7 Cheat Codes to Write Daily (Even When You’re Not)

By Matt Giaro

The simple way to be consistent nobody wants to follow (but is proven to work)

Writing online is like playing the lottery.

It’s a numbers game.

The more you write, the more chances you have to build an audience and monetize it with digital products.

But you don’t have to be chained to your keyboard 24/7 to start winning.

I’ve been writing daily emails and consistently publishing blog posts for more months than I can count on my fingers.

And here are my secret tips that you can ethically steal.

Stop losing your best ideas

Writer’s block is the worst thing that could happen to a creator.

It’s like cancer for creativity.

Most of the time, writers don’t know where to start. But your ability to be perceived as consistent goes back to having enough ideas.

The problem is that most ideas won’t come in front of a laptop or a blinking cursor. They’ll come up at the wrong moments like washing the dishes, walking the dog, or driving.

This is why you want to set up a capturing system and capture your best ideas as soon as they arise.

I have over 1060 content ideas sitting in my note-taking app:

how to write daily using notes

When I have to write, I don’t have to think about what to write.

It’s already there.

Turn On “Monk Mode”

Too many creators break immutable laws.

One of them is the law of ‘pre-heating.’

It goes like this: For every task you do, you need a specific amount of time to perform at your best.

You see it everywhere:

  • In your car: if you don’t warm it up, you could blow up your engine. Let the engine run a few seconds (past).
  • To heat your frozen pizza: pre-heat the oven before putting it into it.
  • For sports: warm up so you don’t get injured.

Creating one-shot content is playing the game backward. You’ll never achieve flow by merely writing for 10 minutes.

Instead of sitting down to write your emails or articles every day, sit down once a week and batch them all.

Do more of similar tasks at the same time.

Transform Your Ordinary Week Into Extraordinary Output

“If it’s not on my calendar, it’s not in my life.”

That statement may look harsh to read, but is too powerful to be ignored.

It blows my mind how many people who want to create content are just unprofessional.

They have a calendar to block out vacations but not to create content.

Painful mistake.

Instead of winging what you’ll do on Monday, Tuesday, or Friday, decide on a content calendar routine.

Dedicate Mondays to brainstorming ideas and outlining. Tuesdays to write. And Fridays to edit your work.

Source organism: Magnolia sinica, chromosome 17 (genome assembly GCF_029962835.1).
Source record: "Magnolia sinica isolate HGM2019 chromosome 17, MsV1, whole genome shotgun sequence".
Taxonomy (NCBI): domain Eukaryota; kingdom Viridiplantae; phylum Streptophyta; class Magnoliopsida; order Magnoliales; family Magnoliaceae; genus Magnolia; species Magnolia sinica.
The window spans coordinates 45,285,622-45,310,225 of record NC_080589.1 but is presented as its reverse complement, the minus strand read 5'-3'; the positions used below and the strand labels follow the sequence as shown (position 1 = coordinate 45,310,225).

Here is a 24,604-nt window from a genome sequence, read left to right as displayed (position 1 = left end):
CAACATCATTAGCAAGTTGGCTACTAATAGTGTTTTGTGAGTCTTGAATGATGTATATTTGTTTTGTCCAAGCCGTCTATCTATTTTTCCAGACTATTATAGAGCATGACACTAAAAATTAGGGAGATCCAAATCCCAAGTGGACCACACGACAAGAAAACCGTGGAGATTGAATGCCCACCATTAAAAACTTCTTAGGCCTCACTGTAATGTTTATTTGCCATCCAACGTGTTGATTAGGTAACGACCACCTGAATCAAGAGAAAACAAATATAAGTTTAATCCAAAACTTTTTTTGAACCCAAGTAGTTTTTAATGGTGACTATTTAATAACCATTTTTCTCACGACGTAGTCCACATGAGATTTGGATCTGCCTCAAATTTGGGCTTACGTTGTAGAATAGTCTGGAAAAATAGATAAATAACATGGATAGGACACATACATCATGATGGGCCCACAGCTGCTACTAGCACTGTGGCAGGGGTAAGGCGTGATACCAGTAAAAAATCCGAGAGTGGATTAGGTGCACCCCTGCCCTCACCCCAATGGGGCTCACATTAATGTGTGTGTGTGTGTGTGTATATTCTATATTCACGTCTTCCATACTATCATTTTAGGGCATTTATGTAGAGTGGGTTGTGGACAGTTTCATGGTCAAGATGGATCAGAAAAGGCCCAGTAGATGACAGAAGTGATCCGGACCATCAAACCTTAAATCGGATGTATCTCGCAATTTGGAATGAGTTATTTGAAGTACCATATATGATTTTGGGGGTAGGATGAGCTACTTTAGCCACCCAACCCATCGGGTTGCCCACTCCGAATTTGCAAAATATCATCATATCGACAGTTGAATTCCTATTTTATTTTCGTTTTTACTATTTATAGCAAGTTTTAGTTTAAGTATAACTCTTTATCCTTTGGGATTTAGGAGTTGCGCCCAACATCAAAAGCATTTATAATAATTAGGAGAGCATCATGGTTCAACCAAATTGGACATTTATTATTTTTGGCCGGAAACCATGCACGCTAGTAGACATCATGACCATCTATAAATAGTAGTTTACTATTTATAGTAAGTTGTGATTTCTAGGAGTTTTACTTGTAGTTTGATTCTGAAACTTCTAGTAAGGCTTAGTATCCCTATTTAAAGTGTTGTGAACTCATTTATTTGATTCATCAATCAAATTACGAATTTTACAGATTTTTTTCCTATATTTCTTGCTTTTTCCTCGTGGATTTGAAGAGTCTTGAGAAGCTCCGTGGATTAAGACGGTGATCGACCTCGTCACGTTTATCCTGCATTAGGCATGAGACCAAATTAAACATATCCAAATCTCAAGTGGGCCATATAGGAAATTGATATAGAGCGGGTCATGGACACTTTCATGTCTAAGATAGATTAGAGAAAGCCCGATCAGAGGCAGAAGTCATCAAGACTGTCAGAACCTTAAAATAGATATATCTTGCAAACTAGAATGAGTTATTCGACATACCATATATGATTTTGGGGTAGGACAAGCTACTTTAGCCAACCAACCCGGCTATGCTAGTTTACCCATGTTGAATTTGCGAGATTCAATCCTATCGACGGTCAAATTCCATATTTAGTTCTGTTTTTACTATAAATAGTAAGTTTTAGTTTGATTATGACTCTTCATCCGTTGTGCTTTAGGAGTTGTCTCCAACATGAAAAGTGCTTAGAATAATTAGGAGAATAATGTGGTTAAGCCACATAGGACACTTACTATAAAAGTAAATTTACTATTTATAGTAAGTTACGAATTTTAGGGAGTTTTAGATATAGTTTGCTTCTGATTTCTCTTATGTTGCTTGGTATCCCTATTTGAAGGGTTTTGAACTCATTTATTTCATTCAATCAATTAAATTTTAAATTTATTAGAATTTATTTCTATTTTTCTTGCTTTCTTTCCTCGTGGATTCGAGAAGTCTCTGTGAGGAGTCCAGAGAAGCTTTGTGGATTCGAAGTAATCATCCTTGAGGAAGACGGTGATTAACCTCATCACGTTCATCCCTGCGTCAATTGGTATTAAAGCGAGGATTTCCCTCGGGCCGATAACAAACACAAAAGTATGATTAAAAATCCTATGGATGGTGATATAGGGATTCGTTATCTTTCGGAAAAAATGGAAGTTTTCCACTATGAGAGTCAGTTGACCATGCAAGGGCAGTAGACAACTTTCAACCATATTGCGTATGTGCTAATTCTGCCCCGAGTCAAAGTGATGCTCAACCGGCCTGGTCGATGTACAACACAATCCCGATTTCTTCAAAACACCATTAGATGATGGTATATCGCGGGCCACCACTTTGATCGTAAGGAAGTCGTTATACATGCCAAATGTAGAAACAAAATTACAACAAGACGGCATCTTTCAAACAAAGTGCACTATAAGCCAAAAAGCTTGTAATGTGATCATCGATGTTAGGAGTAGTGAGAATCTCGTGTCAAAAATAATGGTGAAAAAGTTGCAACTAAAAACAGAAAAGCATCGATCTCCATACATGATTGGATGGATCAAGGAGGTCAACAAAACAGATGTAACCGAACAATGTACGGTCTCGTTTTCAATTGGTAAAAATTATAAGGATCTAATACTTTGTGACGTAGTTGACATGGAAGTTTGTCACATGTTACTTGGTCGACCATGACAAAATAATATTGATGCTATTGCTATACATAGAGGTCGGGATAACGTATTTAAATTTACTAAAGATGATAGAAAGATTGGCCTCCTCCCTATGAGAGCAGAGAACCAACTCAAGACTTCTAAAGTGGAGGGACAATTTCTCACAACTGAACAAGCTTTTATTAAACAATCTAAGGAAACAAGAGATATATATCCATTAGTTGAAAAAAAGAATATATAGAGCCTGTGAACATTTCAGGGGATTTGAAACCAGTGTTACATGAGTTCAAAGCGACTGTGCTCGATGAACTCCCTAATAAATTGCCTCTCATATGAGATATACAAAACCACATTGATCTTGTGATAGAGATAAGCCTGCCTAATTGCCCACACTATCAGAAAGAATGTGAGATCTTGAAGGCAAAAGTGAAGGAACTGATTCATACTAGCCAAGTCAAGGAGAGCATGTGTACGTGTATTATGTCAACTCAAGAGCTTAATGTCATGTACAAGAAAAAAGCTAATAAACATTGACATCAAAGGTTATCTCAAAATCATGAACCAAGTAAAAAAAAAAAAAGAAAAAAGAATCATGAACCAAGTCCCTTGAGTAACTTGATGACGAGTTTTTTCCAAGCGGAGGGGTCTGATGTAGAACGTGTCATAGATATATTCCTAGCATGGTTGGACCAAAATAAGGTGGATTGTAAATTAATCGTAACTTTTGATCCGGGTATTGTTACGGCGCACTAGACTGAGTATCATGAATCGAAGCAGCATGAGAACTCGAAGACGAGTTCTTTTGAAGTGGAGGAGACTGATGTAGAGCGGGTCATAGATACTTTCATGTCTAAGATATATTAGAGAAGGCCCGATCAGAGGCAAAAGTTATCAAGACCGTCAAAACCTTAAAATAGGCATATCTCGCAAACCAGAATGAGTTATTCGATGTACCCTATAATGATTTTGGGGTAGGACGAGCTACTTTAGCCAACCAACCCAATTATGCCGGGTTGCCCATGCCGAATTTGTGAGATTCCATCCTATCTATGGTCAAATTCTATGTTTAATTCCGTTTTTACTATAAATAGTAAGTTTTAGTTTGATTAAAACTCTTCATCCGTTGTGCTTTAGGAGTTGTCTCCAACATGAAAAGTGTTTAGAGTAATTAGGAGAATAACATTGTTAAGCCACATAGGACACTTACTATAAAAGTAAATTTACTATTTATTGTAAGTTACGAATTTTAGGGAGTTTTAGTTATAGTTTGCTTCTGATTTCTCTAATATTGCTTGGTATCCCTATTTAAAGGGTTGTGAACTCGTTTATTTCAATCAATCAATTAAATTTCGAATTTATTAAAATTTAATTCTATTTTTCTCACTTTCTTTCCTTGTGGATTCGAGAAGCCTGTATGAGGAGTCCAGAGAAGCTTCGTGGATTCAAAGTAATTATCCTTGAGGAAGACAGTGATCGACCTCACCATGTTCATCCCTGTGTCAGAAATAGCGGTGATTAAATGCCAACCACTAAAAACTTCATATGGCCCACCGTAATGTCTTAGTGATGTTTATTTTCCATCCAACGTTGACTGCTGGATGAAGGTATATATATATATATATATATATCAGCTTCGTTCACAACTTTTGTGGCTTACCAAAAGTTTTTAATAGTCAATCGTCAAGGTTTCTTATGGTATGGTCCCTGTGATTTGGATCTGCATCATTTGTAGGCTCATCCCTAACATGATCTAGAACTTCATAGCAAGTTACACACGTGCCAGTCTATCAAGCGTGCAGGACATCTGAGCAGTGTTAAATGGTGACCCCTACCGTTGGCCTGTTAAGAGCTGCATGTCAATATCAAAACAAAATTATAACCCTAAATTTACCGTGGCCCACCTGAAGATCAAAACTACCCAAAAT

Less guesswork. More output.

Hijack Hollywood’s storytelling secrets

Templates are secret blueprints prolific creators use behind the curtain to create compelling content.

They also allow you to eradicate decision fatigue and start your content with a proven structure.

Instead of thinking about the format, you can dedicate all your brainpower to the ideas you want to share.

And your ideas are what makes you stand out in an age where each niche is already saturated and more noisy than as a disco.

Now, some may scoff at templates or think that they’re impersonal.


Stories have been working for thousands of years. Every Hollywood blockbuster uses the same narrative arc.

What matters isn’t the structure but the ideas your structure vehicles.

Create on the go and start a content library

Creating a content library is a game-changer.

The reason? It allows you to build “content creation blocks” that you can repurpose at will.

Before showing you how it works, you need to understand that every idea you ever had is a combination of ideas you’ve consumed in the past.

Want a hack to cut that process in half?

Create your content library while you’re consuming content. Rather than relying solely on highlighting or bookmarking like a junkie, take a proactive approach.

Here’s how:

When you stumble across an interesting concept, go the extra mile. Rephrase it in your own words and save it into your note-taking app. By doing this, you not only reinforce your understanding but also generate valuable raw material for future content creation.

This approach ensures that each piece you produce is rooted in your own comprehension and perspective, rather than being a mere regurgitation of someone else’s ideas.

This process also solidifies your understanding, enhances retention, and facilitates the seamless integration of ideas into your own content creation workflow.

Don’t just highlight. Rewrite.

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